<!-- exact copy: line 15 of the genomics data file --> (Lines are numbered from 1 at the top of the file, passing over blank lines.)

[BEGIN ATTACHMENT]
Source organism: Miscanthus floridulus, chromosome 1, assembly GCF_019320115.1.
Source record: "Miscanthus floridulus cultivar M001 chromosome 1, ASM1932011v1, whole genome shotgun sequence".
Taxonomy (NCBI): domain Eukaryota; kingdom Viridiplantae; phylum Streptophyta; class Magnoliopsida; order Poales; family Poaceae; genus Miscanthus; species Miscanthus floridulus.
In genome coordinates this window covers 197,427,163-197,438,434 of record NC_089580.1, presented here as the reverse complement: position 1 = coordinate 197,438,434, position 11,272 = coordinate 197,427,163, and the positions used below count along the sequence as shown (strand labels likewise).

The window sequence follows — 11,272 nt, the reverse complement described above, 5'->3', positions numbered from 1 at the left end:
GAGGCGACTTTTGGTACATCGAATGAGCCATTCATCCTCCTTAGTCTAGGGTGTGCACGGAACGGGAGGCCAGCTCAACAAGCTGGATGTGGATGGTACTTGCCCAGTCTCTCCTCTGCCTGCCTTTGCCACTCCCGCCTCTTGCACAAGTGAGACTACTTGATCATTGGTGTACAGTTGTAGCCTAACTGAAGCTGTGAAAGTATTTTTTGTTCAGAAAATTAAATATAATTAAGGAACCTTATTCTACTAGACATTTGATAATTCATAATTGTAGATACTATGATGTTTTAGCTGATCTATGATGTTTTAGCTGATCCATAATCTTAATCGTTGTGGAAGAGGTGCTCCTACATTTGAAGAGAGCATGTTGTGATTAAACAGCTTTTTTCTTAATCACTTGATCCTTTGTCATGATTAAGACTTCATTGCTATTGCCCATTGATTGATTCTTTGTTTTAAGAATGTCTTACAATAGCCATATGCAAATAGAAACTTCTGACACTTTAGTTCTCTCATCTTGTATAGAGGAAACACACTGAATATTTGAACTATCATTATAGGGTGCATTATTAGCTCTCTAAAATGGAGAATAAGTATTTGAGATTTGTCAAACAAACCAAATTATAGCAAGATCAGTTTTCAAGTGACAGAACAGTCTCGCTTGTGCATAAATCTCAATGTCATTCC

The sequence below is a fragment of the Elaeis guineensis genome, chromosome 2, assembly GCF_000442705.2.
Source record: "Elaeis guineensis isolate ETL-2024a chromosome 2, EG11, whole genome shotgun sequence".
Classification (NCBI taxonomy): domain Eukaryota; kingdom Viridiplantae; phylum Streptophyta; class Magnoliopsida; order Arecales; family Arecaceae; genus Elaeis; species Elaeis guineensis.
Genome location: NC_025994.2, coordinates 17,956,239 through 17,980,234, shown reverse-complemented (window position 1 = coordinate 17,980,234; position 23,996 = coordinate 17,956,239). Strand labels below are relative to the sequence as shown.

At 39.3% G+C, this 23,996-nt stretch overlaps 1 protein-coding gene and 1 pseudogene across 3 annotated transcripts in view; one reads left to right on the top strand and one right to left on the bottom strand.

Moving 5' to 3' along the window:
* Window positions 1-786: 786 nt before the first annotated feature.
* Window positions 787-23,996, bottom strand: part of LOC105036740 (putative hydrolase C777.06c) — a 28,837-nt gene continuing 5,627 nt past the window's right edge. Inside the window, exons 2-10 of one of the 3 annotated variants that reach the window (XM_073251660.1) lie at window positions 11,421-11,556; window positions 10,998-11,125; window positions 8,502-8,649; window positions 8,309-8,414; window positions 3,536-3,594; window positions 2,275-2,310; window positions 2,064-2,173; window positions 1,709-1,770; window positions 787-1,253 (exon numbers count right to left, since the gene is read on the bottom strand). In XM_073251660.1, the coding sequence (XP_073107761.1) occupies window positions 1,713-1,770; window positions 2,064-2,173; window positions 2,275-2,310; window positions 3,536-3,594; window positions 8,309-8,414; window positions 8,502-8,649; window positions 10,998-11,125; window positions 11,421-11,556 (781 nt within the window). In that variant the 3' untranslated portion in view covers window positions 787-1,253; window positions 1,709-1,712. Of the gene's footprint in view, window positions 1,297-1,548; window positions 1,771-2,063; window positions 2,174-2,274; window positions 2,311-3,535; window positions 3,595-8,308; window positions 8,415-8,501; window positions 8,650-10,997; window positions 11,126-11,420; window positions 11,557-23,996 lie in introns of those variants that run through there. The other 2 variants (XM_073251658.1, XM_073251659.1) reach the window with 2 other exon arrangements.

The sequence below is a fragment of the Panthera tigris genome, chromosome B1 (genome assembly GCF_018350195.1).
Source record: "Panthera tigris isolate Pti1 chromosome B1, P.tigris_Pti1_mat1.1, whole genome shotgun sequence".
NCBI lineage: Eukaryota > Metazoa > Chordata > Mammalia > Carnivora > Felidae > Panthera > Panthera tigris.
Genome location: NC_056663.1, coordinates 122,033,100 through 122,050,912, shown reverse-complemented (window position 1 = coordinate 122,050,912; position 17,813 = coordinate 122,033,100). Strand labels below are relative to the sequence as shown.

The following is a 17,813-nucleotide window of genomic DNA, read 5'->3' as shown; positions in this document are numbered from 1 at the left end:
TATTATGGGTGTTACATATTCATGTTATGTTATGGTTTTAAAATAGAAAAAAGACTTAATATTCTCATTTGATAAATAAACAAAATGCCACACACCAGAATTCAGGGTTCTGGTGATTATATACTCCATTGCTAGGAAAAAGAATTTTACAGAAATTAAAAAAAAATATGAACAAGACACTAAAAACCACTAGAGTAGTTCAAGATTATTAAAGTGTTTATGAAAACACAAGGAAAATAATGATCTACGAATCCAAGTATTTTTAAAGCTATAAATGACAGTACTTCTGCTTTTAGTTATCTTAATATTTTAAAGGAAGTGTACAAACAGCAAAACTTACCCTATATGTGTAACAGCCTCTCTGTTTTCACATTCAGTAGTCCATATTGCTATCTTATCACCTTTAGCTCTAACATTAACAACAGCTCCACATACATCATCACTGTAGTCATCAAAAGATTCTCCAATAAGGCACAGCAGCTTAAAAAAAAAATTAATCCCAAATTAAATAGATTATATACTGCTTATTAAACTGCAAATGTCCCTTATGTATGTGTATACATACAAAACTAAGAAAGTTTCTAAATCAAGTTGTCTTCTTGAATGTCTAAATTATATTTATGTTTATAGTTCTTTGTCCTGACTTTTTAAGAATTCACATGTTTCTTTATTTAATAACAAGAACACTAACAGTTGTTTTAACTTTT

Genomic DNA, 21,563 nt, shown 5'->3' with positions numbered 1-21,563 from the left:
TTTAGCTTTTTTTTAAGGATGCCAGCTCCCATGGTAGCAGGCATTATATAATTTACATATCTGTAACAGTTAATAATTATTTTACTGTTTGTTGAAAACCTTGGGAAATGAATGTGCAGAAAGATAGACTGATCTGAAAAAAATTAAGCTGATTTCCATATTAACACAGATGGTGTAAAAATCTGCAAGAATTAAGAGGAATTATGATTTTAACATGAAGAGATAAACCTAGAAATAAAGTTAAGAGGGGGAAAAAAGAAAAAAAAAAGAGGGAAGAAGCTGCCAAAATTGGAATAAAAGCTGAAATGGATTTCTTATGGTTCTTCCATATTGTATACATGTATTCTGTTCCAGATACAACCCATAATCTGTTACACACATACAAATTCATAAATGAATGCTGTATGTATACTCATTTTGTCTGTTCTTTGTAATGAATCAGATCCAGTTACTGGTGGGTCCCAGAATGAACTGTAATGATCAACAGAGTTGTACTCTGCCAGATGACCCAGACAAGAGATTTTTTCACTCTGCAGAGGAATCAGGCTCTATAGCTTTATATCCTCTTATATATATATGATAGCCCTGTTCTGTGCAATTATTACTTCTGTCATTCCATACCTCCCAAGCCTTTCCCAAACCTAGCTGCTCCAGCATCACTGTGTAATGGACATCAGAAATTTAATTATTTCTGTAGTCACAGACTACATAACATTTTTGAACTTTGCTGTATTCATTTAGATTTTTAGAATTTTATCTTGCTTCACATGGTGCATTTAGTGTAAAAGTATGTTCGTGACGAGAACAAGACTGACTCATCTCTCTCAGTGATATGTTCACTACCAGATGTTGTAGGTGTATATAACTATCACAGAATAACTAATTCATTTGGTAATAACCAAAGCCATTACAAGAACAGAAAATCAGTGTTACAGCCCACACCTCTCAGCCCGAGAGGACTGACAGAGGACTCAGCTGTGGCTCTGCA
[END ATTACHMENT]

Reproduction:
The sequence below is a fragment of the Panthera tigris genome, chromosome B1 (genome assembly GCF_018350195.1).